Omni-channel is the new shopper reality. And while manufacturers are adapting their shopper marketing to it, the next big challenge is the route to market (RTM).
Route to market can be defined as the path of goods from manufacturer to shopper and the flow of money from the shopper to the manufacturer.
According to a 2018 study by National Public Radio (NPR) and Marist, 69% of U.S. adults made an online purchase at least a few times during the last year, and 43% made an online purchase at least once a month. When starting the shopper journey for online purchases, e-retailers like Amazon have a clear lead. Forty-four percent of online shoppers start their journey with Amazon, and 33% start on search engines such as Google. Large retailers (such as Walmart or Target), brand websites and online marketplaces (eBay or Etsy) have significantly less importance as a shopper journey starting point; just 10%, 6% and 5% of shoppers begin their journeys there, respectively.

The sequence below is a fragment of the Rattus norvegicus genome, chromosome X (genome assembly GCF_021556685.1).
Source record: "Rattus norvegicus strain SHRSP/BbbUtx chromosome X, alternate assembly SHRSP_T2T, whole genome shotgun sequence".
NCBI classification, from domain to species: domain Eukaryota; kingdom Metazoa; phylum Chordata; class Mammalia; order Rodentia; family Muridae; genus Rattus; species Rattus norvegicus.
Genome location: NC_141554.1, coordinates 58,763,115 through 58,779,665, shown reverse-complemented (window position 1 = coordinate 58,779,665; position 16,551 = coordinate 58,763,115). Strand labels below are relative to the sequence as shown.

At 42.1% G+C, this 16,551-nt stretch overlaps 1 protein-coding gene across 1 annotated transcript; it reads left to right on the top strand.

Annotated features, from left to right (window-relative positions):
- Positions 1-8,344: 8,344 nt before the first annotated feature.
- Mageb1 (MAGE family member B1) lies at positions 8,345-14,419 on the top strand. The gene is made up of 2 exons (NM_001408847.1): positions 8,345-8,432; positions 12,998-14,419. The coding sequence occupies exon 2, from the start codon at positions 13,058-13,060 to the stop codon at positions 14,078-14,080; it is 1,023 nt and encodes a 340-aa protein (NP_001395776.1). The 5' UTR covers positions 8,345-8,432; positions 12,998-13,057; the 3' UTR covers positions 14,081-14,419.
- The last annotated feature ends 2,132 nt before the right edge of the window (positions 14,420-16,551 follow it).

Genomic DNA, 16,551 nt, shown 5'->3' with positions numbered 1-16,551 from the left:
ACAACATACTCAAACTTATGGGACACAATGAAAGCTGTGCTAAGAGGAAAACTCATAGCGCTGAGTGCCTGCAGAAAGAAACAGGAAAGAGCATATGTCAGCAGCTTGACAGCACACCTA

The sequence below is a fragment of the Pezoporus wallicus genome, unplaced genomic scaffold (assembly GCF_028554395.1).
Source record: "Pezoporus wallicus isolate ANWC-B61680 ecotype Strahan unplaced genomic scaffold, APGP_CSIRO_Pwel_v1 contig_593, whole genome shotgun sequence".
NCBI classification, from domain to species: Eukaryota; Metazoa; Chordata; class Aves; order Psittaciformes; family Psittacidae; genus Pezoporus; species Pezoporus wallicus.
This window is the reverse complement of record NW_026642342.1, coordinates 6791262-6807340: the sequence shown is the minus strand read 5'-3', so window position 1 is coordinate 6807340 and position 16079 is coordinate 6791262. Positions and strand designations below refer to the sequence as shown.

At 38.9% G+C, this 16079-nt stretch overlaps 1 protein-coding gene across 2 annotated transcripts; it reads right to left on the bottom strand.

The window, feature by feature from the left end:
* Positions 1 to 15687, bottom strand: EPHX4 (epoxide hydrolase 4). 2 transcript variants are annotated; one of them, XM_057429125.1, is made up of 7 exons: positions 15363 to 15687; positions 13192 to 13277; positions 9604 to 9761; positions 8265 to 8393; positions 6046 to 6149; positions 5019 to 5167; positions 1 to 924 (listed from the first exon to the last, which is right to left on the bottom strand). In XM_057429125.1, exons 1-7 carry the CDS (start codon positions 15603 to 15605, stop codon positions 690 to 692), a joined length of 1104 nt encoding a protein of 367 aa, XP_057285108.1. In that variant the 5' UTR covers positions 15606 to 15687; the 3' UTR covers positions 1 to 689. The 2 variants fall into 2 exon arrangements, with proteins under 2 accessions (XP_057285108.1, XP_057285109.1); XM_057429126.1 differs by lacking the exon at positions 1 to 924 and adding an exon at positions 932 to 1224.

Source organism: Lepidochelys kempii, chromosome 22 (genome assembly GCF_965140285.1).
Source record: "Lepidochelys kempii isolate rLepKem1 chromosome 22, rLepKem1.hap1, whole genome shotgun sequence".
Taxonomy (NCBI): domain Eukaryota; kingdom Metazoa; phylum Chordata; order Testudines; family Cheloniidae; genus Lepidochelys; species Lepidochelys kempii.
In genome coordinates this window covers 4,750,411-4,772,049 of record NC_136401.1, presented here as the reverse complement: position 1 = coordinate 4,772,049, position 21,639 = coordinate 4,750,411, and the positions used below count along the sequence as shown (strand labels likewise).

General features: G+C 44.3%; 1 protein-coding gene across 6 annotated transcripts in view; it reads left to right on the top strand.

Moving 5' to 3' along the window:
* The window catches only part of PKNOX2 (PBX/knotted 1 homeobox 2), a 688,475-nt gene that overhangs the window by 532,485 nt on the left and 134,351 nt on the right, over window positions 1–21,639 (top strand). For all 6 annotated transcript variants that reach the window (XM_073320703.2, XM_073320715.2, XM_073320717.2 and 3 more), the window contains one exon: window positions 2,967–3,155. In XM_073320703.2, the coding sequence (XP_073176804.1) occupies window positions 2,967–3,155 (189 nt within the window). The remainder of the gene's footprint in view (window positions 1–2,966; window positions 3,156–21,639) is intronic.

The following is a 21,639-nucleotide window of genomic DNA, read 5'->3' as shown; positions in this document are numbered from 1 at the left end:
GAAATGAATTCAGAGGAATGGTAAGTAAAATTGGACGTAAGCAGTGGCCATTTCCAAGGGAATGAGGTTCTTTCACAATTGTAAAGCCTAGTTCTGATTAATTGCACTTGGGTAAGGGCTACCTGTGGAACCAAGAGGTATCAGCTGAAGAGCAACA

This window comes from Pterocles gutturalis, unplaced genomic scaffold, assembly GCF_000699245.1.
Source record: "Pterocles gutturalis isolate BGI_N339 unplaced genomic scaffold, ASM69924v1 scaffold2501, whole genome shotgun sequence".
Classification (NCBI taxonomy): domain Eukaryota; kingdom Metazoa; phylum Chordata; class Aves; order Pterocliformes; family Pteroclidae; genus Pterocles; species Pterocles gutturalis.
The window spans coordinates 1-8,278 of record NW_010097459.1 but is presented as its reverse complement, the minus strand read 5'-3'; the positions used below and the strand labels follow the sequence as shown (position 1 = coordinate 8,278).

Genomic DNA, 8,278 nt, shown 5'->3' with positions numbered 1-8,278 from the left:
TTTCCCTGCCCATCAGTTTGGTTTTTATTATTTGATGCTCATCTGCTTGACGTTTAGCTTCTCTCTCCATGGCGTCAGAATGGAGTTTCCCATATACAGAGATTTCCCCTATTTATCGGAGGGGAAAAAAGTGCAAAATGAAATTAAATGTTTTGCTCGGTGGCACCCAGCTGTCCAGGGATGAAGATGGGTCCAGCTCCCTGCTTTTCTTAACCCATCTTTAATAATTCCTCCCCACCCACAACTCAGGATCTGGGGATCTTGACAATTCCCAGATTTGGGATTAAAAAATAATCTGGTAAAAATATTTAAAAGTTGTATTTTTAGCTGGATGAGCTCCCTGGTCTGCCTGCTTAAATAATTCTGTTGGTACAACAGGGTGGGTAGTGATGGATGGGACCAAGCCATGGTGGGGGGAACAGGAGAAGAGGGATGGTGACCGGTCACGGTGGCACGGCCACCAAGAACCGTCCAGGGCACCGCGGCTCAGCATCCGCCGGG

Groceries are purchased online far less than other categories of goods, such as electronics or books, with important differences between countries, as revealed by PwC’s Global Consumer Insights Survey of 2018. In the U.S. and Canada, the probability that respondents would buy groceries online in the next year was found to be 15% and 8%, respectively, according to the report. In the U.K., this probability is 32%, and in China, it’s 59%.
The purchase process has become more complex. In the year 2000, 82% of shoppers used one or two touch points when purchasing. In 2015, 67% of shoppers used three or more touch points, according to Marketing Week. A 2018 study by Ipsos shows that 60% of shoppers do research online before they buy in store while 27% do research in store before buying online. This is often referred to as webrooming and showrooming. The importance of this omni-channel shopper experience is accentuated by the fact that omni-channel shoppers spend 3.5 times more money than shoppers who use just one channel.
There are many route-to-market challenges that need to be managed in this omni-channel environment. In this article, we will focus on six of them.
1. Seamless Shopping Experiences